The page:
- Painter's tape
The width of the tape will determine the look of the painting. I used 1" tape, but any size would work.

- Scissors
- Drop cloth
- Patience

Hokay, first cover your work space with a drop cloth. Duh.
Second, paint whatever crazy design you want until there is no more white showing on your canvas. Or leave white showing, it's up to you. No rules, remember? This part was a little nerve-racking for me because I had no idea what I was doing. I started out with a crazy starburst/tie dye theme, but ended up with this simple vertical pattern of brush strokes.

The great thing about paint is that you can always paint over something you don't like! I really did not like the starburst thing I had going originally, and after making all of the changes for the above picture, I woke up the next morning and felt like it was now too neon and bold. I ended up muting a lot of the bright greens/yellows with softer blues and neutral tans, and ended up with this slightly varied version of the above photo.

Don't be afraid to manipulate it several times until you end up with something you really love.

Next, after allowing the painting to dry FULLY, I started playing around with the pattern I wanted to create over the top of the painting. I really liked the herringbone design in the photo from Pinterest, so I went with that. I cut several lengths of tape and laid them out on my dining table in various arrangements. I ended up with this combination of strips:

Not really sure how that fork got in there...

I liked having the tiny space between each strip, but you can close the gap if you prefer. The biggest thing to remember is that for your first canvas-wide herringbone stripe, make sure that you measure your strips of tape. The longest section of tape that creates the "forward slash" should be the same length as the shorter "back slash" strip + the width of your tape + the width of your tape. For instance, because my tape was 1" wide, my long strips were cut to 5" because my shorter strips were 3". (3" + 1" + 1" = 5") It's going to vary slightly because of the gaps in between strips, but as long as the first stripe you put on the canvas is fairly straight and consistent, the rest of the stripes should follow suit.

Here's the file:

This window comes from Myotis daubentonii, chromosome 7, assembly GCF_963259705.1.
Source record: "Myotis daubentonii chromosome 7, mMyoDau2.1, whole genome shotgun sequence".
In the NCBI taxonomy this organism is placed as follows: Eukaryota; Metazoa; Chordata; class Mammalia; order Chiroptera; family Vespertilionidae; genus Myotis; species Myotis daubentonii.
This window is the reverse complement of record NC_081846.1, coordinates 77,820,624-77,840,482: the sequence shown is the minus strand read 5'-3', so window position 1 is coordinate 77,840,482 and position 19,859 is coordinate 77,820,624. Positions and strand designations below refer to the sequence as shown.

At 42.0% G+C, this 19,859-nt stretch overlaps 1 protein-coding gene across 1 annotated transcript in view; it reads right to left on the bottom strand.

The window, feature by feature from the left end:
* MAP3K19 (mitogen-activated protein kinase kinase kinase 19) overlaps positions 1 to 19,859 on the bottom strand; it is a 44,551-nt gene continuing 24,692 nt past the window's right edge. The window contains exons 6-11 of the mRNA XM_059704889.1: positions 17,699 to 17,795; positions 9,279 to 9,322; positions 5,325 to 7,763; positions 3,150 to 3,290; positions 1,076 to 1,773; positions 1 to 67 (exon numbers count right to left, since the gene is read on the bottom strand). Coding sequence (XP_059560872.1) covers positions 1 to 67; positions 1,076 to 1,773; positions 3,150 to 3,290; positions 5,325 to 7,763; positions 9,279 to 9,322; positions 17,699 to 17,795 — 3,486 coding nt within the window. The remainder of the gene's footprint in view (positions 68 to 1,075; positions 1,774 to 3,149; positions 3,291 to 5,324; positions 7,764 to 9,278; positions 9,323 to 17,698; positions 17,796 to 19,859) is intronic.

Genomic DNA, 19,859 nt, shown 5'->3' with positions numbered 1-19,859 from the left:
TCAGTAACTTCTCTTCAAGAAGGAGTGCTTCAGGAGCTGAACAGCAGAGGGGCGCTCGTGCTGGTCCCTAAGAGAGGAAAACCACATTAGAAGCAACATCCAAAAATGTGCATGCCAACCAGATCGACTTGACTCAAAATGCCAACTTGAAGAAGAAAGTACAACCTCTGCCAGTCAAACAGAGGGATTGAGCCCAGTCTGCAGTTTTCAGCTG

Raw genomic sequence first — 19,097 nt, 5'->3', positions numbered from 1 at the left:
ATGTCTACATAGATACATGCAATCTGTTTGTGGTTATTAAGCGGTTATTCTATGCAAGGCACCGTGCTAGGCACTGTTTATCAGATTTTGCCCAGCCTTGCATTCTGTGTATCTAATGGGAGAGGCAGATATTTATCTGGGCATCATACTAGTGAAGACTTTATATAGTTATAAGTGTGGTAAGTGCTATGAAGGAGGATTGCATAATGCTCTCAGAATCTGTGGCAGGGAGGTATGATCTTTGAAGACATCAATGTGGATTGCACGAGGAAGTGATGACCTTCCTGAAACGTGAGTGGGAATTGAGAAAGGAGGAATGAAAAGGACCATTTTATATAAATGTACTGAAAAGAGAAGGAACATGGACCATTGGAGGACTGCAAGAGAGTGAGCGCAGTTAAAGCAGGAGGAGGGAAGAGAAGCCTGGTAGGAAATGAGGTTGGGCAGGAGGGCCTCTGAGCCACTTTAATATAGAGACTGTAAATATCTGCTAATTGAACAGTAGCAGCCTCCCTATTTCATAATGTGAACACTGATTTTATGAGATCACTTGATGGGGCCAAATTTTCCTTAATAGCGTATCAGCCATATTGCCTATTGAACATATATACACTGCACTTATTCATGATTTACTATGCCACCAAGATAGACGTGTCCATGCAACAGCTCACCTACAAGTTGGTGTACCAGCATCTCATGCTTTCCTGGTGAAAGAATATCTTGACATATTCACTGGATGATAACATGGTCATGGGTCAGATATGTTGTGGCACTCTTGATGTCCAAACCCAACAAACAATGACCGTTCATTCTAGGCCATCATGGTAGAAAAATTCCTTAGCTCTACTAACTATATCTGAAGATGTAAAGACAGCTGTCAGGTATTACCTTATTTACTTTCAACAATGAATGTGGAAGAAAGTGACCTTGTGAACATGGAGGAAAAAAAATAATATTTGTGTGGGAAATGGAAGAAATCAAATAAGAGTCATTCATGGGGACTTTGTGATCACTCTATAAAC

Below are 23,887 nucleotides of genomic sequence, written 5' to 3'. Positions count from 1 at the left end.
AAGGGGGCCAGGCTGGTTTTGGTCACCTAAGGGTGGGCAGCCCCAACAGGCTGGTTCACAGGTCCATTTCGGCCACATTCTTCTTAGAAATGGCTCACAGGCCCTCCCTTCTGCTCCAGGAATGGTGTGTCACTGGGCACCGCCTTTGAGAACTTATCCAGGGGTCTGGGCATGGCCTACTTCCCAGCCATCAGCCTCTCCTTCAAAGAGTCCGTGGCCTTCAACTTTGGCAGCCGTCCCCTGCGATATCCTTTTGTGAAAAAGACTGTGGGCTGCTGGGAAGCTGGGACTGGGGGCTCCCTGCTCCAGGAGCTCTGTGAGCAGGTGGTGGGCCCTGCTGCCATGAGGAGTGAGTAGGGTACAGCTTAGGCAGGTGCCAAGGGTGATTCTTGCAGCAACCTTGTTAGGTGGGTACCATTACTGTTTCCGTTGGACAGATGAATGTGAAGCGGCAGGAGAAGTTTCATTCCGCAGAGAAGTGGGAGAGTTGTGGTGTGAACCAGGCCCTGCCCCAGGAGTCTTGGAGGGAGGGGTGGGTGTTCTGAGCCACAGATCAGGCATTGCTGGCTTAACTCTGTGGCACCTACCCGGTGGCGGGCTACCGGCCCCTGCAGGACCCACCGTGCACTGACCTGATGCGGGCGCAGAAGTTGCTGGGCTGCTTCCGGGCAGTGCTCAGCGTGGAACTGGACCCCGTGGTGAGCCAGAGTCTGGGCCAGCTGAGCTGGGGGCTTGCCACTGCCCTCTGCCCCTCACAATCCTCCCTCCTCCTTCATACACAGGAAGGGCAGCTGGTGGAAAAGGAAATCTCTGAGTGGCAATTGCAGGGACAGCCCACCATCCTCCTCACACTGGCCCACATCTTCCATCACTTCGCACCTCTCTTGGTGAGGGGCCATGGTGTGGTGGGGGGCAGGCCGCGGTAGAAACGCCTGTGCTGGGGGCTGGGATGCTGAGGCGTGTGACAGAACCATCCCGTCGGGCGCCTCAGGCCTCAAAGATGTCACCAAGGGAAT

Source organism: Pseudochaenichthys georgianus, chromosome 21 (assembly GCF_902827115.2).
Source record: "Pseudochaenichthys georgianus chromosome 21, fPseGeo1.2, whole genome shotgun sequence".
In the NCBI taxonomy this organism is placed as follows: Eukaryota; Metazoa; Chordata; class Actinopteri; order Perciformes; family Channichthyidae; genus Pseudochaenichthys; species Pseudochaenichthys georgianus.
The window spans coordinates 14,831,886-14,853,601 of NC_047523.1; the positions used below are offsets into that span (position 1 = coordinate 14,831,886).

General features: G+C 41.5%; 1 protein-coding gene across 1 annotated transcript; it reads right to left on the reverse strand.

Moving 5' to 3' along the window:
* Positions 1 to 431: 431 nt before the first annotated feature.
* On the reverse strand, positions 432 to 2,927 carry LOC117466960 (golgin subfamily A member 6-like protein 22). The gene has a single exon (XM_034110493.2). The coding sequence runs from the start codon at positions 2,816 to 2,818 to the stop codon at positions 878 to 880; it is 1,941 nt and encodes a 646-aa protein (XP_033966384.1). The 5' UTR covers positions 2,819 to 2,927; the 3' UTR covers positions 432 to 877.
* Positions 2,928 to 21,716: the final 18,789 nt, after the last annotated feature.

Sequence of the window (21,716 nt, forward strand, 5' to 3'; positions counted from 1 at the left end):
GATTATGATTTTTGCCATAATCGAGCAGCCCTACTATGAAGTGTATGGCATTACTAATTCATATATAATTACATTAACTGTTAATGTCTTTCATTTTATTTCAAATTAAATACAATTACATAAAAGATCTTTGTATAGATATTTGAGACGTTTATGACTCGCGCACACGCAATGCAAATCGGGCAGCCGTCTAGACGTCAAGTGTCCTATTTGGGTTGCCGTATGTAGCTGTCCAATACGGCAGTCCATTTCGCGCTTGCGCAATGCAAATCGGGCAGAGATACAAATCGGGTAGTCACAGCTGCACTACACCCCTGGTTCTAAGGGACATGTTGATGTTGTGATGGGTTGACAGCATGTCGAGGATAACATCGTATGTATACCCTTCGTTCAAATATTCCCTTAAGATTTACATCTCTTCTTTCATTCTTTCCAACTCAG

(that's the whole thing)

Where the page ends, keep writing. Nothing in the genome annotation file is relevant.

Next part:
Now that you have the pattern down, start taping! I suggest placing your first stripe across the middle of the canvas. This will ensure that your pattern remains consistent above and below the most focal portion of the canvas. Here we are with three stripes down:

Yes, that is my dog's paw. She sat under the table the entire time.

After laying your first stripe of pre-measured tape, measuring will no longer be necessary if you follow along with the original layout of the tape. By placing the edge of the tape in the right starting location, you can unroll the tape and cut it at the necessary length like this:

Repeat the "forward slash" and back slash" pattern until you make it across the canvas. Then keep taping...

And taping...

This whole process took close to three hours. If that seems like too much time, keep in mind that my canvas was giant and it would take considerably less time for a smaller canvas. 

Once everything is all taped up, it's time to paint again! Make sure that all of your tape is stuck down and no corners are curling. The tape doesn't adhere super well to canvas, so you'll have to be gentle with the next step: painting the outline for the herringbone pattern. Keep in mind that anything not covered in tape will be covered with a solid color. The photo from Pinterest showed some larger gaps, as if parts of the herringbone were "missing." You could easily achieve this look by removing a few strips of tape in various locations. I decided to forgo this step. I also wanted more of my painting to show behind the herringbone stripes, so that is why I kept my strips of tape really close together. If you like a bolder pattern, then you might want to make more space between your strips.

For this step I used a can of paint that the previous owners of our home left in the basement. It's probably at least 10 years old, and I had no idea there was a brand called "Easy Living" but it was free! So I used it. I wanted a white pattern, but any color would work.